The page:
Light-weighting is the term used to describe using less material in packaging. It saves energy in the making and transporting of products. However, it’s wreaking havoc for the re-manufacturers trying to make new stuff from our collected recyclables.

Ripples Glass, the company that recycles Fayetteville’s glass, explained in their April 25th presentation at The

Chancellor Hotel how the thinner bottles break more easily than the old bottles. If we want our glass recycled it needs to be kept separate from other materials.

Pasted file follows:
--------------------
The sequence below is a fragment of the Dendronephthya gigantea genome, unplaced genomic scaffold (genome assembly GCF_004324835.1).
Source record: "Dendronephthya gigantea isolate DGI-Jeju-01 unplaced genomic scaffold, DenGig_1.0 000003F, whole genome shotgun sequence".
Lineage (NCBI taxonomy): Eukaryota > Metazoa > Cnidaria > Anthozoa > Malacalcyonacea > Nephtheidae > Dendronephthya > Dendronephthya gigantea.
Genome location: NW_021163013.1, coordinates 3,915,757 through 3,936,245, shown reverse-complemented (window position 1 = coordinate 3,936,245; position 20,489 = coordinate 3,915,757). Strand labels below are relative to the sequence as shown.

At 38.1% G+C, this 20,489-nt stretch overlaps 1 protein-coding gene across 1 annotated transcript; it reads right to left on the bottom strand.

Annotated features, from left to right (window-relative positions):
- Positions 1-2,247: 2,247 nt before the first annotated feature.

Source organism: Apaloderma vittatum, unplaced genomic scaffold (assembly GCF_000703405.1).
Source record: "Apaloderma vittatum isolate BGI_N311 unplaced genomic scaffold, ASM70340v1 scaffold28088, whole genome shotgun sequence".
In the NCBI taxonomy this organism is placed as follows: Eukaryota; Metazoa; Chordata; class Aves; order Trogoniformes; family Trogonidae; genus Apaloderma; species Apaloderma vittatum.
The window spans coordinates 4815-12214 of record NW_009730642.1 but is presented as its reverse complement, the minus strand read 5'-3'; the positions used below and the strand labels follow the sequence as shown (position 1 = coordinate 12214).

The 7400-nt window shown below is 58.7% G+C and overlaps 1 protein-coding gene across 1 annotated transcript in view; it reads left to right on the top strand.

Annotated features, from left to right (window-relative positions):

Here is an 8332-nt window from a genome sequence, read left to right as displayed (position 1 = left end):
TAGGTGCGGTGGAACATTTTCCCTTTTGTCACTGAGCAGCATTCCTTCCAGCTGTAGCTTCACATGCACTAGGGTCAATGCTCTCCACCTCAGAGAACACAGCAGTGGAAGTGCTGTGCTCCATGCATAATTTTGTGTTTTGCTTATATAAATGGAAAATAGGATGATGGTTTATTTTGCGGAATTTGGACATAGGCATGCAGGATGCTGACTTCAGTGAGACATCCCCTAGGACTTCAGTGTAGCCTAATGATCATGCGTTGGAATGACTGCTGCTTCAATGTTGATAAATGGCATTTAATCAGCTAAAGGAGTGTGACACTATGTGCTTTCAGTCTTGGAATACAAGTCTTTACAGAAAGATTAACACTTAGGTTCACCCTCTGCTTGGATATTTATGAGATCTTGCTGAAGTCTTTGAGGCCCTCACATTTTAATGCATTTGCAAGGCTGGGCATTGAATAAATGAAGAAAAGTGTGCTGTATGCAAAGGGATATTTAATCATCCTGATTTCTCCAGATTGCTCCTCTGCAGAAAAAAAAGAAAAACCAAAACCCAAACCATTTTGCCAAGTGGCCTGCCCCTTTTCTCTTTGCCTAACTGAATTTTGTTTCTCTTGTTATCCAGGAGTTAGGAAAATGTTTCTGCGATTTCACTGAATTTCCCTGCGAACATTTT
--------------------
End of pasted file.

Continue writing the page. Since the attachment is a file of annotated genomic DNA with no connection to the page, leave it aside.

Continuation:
Aaron C. Davis wrote in an article in The Washington Post last summer “The lightweight vacuum packs for food and paper-thin bottles are increasingly part of the problem. They are so lightweight that they get blown upward with the paper.” This results in secondary contamination i.e. plastic ends up in the paper bale.

Davis quoted Patty Moore, head of California-based Moore Recycling Associates, which specializes in plastic recycling. “The problem is, to get the same value out of your scrap, you have to shove a whole lot more material through the facility. That was fine when scrap values were high, but when they dropped, we realized it’s expensive to push all of this lightweight stuff through, and we’re in trouble.”

Aubrey Shepherd taped the Ripple presentation and has it posted on his Facebook page.